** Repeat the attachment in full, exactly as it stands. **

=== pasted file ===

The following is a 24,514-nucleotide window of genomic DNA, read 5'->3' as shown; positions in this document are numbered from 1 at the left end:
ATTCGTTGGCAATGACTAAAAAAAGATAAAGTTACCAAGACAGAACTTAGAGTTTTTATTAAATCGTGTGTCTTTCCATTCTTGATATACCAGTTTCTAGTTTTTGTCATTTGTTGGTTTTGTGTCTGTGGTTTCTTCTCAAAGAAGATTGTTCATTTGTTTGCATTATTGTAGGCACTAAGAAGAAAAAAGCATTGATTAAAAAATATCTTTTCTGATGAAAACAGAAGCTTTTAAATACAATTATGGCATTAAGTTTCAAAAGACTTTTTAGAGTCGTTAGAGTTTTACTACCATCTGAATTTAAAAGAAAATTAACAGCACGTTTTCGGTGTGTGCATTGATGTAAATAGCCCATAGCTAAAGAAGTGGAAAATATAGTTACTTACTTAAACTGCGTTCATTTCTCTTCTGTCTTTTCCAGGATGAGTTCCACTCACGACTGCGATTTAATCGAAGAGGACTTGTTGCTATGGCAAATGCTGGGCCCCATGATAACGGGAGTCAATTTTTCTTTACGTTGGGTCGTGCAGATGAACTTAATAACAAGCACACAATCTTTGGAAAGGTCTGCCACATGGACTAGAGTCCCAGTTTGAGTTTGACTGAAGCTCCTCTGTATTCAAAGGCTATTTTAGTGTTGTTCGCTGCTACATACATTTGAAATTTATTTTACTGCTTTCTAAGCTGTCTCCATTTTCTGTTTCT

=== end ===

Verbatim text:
The following is a 24,514-nucleotide window of genomic DNA, read 5'->3' as shown; positions in this document are numbered from 1 at the left end:
ATTCGTTGGCAATGACTAAAAAAAGATAAAGTTACCAAGACAGAACTTAGAGTTTTTATTAAATCGTGTGTCTTTCCATTCTTGATATACCAGTTTCTAGTTTTTGTCATTTGTTGGTTTTGTGTCTGTGGTTTCTTCTCAAAGAAGATTGTTCATTTGTTTGCATTATTGTAGGCACTAAGAAGAAAAAAGCATTGATTAAAAAATATCTTTTCTGATGAAAACAGAAGCTTTTAAATACAATTATGGCATTAAGTTTCAAAAGACTTTTTAGAGTCGTTAGAGTTTTACTACCATCTGAATTTAAAAGAAAATTAACAGCACGTTTTCGGTGTGTGCATTGATGTAAATAGCCCATAGCTAAAGAAGTGGAAAATATAGTTACTTACTTAAACTGCGTTCATTTCTCTTCTGTCTTTTCCAGGATGAGTTCCACTCACGACTGCGATTTAATCGAAGAGGACTTGTTGCTATGGCAAATGCTGGGCCCCATGATAACGGGAGTCAATTTTTCTTTACGTTGGGTCGTGCAGATGAACTTAATAACAAGCACACAATCTTTGGAAAGGTCTGCCACATGGACTAGAGTCCCAGTTTGAGTTTGACTGAAGCTCCTCTGTATTCAAAGGCTATTTTAGTGTTGTTCGCTGCTACATACATTTGAAATTTATTTTACTGCTTTCTAAGCTGTCTCCATTTTCTGTTTCT